The hearing will dive into the costs and benefits of providing financial assistance — such as tax credits, loan guarantees and research and development spending — for energy.

Witnesses are Terry Dinan, senior analyst with the Congressional Budget Office; Mary Hutzler, distinguished senior fellow with the Institute for Energy Research; and Malcolm Woolf, senior vice president of policy and government affairs with Advanced Energy Economy.

For more on the 3 p.m. hearing, click here.

Interior, California to make ‘significant announcement’ on renewables

Interior Secretary Ken Salazar and California Gov. Jerry Brown (D) will officially expand a state and federal partnership Wednesday that has spurred utility-scale solar projects in California.

The partnership has sparked more than a dozen large California solar projects through the past four years, according to Interior. About one-third of the state’s 15,000 megawatts of renewable power come from public lands.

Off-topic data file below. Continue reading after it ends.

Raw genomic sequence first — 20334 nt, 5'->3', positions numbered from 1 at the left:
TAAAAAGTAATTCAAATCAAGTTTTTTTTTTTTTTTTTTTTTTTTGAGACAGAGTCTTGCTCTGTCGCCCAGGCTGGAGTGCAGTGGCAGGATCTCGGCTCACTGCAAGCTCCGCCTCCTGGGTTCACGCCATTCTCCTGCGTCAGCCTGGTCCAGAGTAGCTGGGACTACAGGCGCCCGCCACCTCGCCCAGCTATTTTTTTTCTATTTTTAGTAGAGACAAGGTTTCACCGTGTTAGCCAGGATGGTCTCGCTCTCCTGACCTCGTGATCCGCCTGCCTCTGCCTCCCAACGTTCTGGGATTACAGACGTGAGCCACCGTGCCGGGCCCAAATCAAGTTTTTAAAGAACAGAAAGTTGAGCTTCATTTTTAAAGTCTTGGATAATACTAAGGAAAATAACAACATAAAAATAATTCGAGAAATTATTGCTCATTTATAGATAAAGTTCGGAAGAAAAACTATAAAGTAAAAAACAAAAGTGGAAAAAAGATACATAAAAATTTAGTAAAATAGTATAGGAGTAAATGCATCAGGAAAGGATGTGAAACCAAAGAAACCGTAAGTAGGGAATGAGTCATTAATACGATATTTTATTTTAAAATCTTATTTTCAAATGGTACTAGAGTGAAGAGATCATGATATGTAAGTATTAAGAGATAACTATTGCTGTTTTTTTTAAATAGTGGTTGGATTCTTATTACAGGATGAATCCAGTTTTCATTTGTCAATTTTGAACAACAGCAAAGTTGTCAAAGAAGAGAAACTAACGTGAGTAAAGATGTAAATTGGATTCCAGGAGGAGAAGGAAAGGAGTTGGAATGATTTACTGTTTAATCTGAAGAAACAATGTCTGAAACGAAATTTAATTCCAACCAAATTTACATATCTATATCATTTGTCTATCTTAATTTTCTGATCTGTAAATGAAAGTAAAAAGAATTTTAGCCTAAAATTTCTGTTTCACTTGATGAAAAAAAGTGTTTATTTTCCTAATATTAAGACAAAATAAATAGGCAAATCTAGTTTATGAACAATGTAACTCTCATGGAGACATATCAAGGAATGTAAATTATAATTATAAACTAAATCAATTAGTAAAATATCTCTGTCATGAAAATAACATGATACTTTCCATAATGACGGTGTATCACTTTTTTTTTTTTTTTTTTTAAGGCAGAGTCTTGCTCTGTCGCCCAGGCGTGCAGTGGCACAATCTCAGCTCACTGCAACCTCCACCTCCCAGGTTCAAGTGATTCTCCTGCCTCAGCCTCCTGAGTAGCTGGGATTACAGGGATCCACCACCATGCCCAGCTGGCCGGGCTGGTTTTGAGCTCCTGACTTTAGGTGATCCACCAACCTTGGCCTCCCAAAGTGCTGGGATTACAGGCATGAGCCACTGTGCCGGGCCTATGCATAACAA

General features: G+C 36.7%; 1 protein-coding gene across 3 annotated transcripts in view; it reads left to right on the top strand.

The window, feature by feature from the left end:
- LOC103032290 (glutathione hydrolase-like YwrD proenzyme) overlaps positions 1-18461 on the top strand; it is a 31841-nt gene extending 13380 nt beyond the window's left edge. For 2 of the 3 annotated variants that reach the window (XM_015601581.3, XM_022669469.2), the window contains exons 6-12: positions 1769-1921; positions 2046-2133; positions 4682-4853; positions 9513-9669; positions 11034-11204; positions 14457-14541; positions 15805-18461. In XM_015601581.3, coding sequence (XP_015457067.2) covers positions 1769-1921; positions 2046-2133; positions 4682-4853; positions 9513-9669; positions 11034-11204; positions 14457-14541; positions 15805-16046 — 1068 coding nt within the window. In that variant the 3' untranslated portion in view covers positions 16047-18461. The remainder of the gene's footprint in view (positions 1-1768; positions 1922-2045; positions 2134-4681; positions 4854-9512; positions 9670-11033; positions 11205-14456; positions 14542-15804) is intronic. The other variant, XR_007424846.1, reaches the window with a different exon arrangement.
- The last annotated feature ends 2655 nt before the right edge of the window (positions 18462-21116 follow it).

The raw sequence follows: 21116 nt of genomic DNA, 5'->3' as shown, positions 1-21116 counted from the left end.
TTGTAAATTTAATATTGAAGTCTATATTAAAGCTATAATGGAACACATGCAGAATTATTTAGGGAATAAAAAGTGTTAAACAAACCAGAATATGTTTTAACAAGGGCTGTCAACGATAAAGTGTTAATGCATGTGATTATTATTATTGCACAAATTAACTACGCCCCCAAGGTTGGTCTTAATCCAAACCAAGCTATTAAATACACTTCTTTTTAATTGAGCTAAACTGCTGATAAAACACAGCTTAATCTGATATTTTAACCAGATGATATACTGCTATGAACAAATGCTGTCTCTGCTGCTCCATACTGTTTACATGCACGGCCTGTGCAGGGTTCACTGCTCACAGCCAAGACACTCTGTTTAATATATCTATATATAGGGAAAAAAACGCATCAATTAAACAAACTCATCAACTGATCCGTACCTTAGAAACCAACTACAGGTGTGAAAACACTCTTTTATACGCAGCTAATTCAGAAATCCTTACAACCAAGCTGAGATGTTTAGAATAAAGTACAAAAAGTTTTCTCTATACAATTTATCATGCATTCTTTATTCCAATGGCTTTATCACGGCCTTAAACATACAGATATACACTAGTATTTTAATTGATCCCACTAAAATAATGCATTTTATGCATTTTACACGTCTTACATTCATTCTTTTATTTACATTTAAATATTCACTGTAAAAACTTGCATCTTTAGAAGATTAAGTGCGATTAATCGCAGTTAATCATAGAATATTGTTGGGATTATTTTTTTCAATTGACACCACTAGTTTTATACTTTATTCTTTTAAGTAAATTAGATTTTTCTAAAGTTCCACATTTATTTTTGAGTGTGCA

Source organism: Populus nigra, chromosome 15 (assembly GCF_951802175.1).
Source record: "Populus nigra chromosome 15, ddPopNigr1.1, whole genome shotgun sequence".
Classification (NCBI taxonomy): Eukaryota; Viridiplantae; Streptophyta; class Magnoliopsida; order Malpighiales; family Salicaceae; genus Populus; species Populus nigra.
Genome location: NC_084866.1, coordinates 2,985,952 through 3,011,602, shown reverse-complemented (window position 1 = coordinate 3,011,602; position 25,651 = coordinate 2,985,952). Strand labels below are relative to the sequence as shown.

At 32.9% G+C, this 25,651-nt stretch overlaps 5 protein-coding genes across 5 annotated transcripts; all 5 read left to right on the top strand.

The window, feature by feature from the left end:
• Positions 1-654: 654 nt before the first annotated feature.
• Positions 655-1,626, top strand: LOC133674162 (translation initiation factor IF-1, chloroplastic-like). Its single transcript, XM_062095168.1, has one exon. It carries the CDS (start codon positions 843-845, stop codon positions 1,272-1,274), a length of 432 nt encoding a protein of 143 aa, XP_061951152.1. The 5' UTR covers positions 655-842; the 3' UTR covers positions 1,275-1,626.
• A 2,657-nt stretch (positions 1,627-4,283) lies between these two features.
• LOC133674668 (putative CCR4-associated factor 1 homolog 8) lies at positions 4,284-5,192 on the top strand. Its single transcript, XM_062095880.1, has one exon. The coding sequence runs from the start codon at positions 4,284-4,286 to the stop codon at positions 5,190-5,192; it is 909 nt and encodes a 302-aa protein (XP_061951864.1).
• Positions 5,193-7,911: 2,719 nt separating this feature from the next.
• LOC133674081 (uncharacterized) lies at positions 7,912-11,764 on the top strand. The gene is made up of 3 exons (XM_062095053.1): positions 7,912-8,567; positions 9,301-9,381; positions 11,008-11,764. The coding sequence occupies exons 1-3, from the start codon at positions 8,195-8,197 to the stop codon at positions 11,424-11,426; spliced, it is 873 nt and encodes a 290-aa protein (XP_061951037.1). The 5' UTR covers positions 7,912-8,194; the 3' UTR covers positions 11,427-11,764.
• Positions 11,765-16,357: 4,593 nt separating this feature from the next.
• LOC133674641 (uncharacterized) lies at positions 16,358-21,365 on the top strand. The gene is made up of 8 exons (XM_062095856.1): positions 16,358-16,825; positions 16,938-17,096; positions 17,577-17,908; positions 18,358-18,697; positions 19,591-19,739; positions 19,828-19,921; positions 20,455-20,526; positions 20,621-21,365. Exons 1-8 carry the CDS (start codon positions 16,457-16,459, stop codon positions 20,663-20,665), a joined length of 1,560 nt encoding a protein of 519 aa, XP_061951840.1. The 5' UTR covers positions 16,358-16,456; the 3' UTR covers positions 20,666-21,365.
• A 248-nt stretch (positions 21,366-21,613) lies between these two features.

Obama to huddle with House Republicans

President Obama will continue his three-day series of meetings with Capitol Hill lawmakers by huddling with the House Republican Conference.

The White House has listed energy among the topics that could surface in the meetings this week.

Venezuela’s oil, post-Chávez

The U.S. Energy Security Council will host a briefing Wednesday about what comes next for Venezuela’s oil industry after the death of President Hugo Chávez.

The main speaker will be Gustavo Coronel, who was a founding member of the Board of Venezuela’s national oil company, Petróleos de Venezuela (PDVSA), and was elected to the Venezuelan Congress in 1998 before it was dissolved in 1999 following Chavez’s rise to power, an advisory states.

China and climate change in focus

The Woodrow Wilson International Center for Scholars will host an event titled “China’s Climate Challenge.”

“Dr. Xuedu Lu, Advisor on Climate Change at the Asian Development Bank will discuss China’s actions to mitigate climate change today, the future outlook of such policies, and its implications for international efforts,” an advisory states.

More info is here.


Check out these stories that ran on E2-Wire Tuesday ...